An international arbitration court is set to deliver its final verdict on the Indo-Pak dispute on Kishanganga power project after the two countries submitted hydrological data which will help the judges determine the minimum flow India will have to maintain in the river.
In February, the international court at The Hague had upheld India's right to divert water for the power plant, but said New Delhi is bound to maintain a minimum flow of water to protect the agricultural interests of Pakistan.
Pakistan has claimed that the 330 mw project in Jammu and Kashmir would rob it of 15 per cent of its share of river waters. It also accused India of trying to divert the river in order to harm Pakistan's Neelum-Jhelum hydro-electric project.
On May 17, 2010, Pakistan had moved for arbitration against India under the provisions of the Indus Waters Treaty 1960.
Highly-placed sources in the government said here that both India and Pakistan have submitted the data as demanded by the court headed by judge Stephen M Schwebel.
The two countries were to submit their data by June 19. But as Pakistan had demanded two days' extension, India was also granted the same.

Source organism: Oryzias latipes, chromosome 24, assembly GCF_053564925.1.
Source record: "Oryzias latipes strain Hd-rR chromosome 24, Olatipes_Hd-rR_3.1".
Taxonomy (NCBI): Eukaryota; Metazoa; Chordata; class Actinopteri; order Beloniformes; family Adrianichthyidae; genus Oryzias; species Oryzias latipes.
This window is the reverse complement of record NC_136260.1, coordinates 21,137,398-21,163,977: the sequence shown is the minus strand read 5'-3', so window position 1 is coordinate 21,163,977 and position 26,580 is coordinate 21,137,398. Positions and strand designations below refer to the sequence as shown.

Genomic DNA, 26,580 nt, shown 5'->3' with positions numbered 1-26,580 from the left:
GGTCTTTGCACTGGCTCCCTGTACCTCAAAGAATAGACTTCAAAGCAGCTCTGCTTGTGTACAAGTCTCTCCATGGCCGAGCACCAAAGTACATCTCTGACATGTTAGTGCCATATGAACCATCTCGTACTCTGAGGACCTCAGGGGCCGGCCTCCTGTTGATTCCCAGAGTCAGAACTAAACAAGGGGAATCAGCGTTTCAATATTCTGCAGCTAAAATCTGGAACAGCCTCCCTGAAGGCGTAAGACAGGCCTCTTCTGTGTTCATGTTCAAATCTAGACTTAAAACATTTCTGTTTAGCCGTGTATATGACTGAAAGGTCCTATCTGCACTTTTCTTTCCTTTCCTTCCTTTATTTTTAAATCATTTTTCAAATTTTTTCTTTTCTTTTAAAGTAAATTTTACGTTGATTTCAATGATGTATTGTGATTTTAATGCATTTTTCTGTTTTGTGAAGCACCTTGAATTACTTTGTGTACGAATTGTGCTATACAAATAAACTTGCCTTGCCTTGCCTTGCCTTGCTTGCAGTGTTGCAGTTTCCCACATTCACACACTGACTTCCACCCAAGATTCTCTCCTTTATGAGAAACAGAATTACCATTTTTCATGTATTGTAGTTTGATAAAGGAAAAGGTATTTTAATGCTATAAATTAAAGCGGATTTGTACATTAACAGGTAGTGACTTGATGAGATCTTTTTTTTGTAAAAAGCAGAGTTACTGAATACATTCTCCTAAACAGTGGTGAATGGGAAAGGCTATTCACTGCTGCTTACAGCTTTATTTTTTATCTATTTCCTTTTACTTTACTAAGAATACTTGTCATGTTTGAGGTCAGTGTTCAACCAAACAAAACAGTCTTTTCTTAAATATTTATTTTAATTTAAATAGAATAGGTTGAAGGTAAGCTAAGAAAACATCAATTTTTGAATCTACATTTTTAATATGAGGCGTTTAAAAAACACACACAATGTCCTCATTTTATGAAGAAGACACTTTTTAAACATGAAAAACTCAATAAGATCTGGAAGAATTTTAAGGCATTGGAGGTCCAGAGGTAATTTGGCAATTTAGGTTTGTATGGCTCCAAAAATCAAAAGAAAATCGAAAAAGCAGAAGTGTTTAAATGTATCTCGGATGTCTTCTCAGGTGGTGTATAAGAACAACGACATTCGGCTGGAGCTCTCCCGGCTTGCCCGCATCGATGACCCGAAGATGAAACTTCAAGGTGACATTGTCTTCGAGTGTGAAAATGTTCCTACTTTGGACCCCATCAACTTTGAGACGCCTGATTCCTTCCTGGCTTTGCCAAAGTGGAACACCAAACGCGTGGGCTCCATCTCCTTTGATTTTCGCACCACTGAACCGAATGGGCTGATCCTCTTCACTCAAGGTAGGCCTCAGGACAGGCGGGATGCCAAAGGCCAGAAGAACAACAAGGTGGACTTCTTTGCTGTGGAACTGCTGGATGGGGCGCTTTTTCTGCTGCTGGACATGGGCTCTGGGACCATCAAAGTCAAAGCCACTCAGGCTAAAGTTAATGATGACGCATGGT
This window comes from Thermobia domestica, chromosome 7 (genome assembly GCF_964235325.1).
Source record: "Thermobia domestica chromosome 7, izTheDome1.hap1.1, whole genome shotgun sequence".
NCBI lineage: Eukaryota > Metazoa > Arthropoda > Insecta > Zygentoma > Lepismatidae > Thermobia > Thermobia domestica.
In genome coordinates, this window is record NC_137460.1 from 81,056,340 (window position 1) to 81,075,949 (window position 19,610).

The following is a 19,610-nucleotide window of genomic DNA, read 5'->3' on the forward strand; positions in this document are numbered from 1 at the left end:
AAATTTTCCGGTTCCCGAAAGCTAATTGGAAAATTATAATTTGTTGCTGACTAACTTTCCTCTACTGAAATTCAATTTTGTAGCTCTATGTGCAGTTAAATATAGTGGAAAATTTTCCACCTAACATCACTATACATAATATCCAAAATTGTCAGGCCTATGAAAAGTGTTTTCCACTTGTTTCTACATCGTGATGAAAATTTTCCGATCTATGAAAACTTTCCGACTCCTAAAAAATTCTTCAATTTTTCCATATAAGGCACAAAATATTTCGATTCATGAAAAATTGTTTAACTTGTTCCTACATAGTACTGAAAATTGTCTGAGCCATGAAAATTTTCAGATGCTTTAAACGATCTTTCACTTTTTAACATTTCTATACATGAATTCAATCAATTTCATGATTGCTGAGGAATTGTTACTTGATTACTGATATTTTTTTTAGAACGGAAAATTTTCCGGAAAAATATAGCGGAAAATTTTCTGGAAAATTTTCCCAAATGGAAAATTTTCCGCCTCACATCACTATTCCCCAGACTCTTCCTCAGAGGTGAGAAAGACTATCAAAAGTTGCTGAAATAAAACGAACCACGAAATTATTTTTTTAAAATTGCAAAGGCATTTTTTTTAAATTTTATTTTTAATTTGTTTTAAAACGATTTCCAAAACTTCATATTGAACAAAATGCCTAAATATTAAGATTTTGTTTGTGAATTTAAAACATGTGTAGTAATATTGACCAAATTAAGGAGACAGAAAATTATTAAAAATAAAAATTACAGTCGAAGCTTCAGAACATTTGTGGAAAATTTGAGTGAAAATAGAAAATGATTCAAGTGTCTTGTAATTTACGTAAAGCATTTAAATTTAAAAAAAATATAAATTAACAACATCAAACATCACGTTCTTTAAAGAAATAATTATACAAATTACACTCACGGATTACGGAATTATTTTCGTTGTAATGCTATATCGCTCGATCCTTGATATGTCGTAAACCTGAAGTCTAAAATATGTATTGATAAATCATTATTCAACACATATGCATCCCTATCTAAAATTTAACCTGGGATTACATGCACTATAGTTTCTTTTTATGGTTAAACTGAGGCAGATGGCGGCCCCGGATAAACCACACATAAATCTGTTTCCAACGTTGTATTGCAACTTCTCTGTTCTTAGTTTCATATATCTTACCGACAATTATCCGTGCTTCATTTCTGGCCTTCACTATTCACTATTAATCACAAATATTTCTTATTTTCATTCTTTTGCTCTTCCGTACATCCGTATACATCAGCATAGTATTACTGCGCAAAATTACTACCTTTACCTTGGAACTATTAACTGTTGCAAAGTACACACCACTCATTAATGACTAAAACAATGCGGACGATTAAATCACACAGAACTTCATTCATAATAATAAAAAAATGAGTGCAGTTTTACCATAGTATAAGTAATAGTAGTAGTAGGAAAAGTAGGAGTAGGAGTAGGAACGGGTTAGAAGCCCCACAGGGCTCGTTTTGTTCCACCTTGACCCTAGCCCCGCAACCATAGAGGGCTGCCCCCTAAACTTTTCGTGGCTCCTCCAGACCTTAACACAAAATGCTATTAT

India submitted its data late on Friday night. "Having concluded that the Treaty requires the preservation of a minimum flow of water downstream of the KHEP (Kishenganga HydroElectric Project), the Court determined that the data provided by the parties are insufficient to allow it to decide the precise amount of flow to be preserved. The Court therefore deferred its determination of the appropriate minimum flow to a Final Award," a statement issued by the court of arbitration had said after its partial award was announced.
The court had directed India to provide figures on power generation at KHEP and environmental concerns from the dam site at Gurez to the Line of Control.